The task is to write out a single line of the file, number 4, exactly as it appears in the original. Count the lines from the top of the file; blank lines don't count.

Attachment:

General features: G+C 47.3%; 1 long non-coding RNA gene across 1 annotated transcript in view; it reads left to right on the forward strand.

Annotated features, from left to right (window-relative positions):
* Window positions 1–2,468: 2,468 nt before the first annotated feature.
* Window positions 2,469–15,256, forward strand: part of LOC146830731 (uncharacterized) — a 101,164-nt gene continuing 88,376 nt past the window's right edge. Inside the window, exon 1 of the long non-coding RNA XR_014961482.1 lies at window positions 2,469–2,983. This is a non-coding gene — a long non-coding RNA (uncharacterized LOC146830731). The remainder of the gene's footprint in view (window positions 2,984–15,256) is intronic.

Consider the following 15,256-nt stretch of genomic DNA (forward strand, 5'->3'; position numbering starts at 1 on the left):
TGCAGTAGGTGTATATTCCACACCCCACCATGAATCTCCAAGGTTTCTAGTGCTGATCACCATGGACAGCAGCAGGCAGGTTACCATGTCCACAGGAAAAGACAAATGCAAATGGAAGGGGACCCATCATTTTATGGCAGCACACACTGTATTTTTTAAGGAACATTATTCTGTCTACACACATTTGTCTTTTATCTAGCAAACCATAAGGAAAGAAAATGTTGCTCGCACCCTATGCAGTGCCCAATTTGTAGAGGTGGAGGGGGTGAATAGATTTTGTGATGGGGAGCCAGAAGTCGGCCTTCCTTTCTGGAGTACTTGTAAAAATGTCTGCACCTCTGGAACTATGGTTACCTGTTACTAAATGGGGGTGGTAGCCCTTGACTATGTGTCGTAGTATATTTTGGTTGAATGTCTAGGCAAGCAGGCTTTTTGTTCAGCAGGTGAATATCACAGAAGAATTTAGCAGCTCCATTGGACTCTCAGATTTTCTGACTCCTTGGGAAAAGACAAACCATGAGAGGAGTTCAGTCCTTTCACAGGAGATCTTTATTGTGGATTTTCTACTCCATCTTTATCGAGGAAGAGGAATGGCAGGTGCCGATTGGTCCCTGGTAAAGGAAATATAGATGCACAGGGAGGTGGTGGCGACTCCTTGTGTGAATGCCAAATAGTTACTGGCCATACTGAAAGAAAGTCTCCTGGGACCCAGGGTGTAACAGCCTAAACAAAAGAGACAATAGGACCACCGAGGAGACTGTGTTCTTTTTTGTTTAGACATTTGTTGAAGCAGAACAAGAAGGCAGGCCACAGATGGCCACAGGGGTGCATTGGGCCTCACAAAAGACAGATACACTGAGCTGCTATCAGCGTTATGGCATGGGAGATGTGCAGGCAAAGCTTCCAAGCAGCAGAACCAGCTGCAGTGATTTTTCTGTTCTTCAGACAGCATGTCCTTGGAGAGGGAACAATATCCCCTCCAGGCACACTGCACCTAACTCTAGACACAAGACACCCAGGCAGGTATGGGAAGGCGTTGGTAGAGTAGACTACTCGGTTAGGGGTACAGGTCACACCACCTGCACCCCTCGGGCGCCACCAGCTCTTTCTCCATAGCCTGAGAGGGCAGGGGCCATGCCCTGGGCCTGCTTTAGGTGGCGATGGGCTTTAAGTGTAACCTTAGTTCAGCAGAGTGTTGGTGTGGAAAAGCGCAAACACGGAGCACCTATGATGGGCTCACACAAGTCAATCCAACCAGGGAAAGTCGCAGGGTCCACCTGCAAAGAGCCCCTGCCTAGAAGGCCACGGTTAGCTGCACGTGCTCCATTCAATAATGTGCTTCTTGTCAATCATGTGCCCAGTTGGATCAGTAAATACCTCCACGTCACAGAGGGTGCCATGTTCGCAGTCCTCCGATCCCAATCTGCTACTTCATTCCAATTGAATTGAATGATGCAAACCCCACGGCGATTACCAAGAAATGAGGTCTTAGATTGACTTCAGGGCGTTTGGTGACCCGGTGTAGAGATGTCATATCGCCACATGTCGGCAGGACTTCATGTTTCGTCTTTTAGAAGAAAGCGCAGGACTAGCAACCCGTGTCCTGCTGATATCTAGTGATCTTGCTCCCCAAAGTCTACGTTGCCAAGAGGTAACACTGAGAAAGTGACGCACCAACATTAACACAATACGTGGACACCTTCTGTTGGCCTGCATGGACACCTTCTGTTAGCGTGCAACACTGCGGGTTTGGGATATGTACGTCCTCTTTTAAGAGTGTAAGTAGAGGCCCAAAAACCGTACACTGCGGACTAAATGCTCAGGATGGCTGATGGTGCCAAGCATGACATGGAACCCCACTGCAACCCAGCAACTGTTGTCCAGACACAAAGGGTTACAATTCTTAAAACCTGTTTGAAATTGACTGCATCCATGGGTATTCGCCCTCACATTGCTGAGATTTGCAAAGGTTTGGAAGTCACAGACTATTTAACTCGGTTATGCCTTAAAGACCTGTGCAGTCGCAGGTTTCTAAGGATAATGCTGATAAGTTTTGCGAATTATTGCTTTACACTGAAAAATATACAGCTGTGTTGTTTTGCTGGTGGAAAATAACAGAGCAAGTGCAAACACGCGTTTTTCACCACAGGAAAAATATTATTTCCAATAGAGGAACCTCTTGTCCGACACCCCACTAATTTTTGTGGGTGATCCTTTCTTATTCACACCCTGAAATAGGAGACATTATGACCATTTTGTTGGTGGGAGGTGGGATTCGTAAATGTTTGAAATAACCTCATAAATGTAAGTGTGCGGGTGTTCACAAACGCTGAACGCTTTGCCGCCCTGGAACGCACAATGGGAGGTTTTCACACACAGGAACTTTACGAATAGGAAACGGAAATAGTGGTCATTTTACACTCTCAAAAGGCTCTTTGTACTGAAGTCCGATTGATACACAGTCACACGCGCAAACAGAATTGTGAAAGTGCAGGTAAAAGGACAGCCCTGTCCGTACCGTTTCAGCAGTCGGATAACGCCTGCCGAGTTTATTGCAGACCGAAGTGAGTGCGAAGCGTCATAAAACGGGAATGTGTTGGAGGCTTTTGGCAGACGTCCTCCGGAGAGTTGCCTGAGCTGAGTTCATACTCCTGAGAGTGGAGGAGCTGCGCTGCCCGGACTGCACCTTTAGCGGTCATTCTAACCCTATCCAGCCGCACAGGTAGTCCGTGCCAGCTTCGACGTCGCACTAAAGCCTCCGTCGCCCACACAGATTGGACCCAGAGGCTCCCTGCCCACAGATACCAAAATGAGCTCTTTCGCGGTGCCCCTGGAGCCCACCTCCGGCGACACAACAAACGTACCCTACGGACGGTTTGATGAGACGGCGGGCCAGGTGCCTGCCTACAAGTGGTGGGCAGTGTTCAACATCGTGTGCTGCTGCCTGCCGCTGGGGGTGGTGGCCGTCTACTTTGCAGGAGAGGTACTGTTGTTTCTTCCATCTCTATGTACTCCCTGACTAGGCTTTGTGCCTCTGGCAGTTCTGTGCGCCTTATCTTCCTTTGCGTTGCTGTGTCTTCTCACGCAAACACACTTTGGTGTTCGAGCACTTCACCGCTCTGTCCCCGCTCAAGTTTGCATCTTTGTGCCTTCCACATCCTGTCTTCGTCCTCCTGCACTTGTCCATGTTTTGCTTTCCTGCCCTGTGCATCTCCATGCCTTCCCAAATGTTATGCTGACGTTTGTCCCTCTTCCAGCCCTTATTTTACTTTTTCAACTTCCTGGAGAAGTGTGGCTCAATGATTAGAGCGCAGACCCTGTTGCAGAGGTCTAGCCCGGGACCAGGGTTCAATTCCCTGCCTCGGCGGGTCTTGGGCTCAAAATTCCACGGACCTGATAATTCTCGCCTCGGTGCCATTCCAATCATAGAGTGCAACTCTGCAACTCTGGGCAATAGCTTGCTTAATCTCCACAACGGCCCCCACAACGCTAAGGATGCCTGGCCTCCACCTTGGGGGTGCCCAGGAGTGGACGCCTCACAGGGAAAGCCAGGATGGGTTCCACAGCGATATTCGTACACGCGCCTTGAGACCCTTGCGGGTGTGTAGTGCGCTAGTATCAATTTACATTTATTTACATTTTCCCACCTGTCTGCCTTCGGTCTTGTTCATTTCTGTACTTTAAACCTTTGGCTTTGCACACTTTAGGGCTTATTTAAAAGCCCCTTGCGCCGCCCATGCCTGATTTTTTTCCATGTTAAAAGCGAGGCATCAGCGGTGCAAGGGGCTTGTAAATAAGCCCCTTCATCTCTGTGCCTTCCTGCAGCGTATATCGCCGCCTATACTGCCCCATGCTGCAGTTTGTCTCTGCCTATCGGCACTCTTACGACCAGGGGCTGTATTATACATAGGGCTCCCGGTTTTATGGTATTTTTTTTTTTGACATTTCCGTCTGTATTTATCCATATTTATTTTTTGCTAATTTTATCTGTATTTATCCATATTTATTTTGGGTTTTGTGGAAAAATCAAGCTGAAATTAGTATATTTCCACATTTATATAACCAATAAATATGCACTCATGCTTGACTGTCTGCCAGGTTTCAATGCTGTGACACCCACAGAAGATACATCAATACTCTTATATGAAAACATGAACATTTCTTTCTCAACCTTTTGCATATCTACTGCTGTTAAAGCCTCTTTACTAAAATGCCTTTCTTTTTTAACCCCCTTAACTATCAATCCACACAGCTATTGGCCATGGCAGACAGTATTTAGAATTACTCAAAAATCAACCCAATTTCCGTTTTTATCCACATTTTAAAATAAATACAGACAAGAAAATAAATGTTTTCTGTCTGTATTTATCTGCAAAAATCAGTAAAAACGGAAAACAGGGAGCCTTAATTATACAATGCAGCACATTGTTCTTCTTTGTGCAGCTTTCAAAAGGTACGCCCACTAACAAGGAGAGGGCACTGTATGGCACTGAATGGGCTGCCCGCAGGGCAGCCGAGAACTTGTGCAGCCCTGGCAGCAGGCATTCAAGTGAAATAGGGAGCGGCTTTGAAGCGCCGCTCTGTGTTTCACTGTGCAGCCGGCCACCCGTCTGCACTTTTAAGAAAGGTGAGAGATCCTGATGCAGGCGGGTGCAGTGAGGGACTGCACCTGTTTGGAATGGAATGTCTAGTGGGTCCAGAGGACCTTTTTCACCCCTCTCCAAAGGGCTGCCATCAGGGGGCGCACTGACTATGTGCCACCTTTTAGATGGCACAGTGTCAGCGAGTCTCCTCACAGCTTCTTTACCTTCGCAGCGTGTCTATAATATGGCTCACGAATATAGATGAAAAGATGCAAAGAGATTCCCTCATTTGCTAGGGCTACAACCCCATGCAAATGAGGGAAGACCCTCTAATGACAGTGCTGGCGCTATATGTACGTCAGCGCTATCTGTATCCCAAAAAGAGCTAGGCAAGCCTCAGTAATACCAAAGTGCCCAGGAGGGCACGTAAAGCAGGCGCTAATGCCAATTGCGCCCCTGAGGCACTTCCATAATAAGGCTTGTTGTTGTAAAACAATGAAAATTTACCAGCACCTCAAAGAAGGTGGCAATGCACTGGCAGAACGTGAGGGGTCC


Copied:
* Window positions 2,469–15,256, forward strand: part of LOC146830731 (uncharacterized) — a 101,164-nt gene continuing 88,376 nt past the window's right edge. Inside the window, exon 1 of the long non-coding RNA XR_014961482.1 lies at window positions 2,469–2,983. This is a non-coding gene — a long non-coding RNA (uncharacterized LOC146830731). The remainder of the gene's footprint in view (window positions 2,984–15,256) is intronic.